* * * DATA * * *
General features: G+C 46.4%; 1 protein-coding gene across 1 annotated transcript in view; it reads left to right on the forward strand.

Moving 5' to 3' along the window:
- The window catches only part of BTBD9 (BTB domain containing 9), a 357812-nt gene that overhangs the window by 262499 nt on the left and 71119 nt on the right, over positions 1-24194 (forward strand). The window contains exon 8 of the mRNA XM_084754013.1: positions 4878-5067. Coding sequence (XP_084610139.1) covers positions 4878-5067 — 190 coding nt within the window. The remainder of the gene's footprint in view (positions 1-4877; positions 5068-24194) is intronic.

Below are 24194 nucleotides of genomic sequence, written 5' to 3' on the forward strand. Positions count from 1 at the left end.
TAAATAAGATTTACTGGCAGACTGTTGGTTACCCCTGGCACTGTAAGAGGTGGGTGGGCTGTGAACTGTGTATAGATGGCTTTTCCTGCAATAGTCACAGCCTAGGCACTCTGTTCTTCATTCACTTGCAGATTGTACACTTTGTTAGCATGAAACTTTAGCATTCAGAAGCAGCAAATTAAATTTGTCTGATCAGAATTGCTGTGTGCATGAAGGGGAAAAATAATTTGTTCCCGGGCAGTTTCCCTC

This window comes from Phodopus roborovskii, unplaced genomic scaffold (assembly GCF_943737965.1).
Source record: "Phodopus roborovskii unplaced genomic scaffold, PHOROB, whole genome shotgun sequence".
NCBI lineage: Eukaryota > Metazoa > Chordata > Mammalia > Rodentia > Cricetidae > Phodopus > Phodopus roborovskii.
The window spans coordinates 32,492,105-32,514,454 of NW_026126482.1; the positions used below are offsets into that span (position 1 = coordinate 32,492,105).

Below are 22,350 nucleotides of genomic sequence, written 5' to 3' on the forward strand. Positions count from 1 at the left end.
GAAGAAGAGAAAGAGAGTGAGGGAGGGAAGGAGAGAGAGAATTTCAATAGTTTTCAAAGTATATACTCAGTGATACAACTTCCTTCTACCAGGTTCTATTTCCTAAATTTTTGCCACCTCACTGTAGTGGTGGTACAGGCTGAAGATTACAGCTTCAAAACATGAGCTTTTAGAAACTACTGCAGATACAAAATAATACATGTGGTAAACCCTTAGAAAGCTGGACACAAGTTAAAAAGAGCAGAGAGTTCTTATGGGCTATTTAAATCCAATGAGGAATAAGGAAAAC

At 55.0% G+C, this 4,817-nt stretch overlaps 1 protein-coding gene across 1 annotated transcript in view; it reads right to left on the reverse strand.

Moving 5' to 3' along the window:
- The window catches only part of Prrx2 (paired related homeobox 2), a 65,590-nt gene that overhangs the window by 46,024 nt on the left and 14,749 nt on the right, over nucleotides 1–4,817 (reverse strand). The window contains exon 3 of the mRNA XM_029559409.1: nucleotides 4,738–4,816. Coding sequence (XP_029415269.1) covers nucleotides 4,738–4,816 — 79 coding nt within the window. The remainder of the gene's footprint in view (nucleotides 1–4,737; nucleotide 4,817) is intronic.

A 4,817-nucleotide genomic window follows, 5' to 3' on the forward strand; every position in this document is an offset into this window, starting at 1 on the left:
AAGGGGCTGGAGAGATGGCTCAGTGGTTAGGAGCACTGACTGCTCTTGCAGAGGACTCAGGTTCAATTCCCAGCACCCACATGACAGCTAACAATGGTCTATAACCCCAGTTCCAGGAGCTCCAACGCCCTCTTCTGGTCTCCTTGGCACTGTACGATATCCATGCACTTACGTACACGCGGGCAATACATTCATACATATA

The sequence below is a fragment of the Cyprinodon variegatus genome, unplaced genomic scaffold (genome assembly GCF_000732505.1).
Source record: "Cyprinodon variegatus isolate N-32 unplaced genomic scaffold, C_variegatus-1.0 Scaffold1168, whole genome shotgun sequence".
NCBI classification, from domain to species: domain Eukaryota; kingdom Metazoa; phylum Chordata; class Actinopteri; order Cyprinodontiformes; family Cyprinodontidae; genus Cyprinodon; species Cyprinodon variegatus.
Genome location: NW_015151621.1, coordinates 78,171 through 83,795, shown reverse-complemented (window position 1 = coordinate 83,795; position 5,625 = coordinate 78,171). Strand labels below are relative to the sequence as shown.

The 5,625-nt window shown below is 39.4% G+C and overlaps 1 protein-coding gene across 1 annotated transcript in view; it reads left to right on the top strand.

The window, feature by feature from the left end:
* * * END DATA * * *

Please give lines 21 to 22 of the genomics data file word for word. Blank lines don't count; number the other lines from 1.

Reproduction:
The 5,625-nt window shown below is 39.4% G+C and overlaps 1 protein-coding gene across 1 annotated transcript in view; it reads left to right on the top strand.

The window, feature by feature from the left end: